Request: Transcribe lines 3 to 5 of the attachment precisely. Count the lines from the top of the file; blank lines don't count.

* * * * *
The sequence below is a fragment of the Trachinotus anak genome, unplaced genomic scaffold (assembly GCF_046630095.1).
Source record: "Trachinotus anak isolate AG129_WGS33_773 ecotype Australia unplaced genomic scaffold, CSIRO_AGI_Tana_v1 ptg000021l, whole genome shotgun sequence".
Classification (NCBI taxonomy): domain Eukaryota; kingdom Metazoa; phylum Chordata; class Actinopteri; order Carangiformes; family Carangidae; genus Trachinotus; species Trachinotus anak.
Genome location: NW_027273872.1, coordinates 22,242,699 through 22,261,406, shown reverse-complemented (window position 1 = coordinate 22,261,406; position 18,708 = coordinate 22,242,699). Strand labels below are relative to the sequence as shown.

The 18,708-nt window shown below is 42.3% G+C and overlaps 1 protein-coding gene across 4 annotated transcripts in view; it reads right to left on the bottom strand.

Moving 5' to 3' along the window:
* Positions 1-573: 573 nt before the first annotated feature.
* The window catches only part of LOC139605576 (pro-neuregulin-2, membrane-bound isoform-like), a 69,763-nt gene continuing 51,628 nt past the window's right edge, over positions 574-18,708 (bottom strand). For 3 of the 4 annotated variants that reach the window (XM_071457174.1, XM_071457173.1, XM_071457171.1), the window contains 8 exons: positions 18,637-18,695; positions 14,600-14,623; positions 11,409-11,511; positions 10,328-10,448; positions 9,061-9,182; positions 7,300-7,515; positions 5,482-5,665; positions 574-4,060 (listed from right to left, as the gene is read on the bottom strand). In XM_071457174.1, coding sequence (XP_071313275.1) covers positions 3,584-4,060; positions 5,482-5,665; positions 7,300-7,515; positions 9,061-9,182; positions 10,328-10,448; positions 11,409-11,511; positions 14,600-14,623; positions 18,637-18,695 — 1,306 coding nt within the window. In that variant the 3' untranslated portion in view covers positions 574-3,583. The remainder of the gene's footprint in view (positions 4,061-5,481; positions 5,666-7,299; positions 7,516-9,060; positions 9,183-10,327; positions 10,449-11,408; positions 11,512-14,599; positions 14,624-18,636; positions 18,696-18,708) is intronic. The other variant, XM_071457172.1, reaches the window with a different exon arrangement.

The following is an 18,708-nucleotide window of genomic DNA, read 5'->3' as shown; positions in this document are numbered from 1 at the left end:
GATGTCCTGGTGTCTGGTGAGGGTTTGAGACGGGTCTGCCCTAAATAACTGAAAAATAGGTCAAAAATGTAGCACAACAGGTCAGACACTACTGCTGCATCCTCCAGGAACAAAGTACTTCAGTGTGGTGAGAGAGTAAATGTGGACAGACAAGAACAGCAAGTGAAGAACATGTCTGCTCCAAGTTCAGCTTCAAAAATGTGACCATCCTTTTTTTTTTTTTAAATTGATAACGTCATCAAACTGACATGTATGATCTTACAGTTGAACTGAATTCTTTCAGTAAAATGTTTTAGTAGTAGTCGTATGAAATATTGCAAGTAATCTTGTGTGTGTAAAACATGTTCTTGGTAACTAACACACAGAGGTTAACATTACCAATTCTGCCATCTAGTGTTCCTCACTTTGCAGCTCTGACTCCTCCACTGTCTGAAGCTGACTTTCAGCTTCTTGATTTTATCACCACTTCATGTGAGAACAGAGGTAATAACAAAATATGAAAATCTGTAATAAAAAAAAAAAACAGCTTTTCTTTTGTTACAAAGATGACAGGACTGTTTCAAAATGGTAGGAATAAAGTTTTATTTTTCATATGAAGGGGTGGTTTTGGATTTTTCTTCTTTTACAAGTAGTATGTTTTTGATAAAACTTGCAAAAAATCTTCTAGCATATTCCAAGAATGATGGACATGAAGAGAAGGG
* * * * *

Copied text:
Classification (NCBI taxonomy): domain Eukaryota; kingdom Metazoa; phylum Chordata; class Actinopteri; order Carangiformes; family Carangidae; genus Trachinotus; species Trachinotus anak.
Genome location: NW_027273872.1, coordinates 22,242,699 through 22,261,406, shown reverse-complemented (window position 1 = coordinate 22,261,406; position 18,708 = coordinate 22,242,699). Strand labels below are relative to the sequence as shown.

The 18,708-nt window shown below is 42.3% G+C and overlaps 1 protein-coding gene across 4 annotated transcripts in view; it reads right to left on the bottom strand.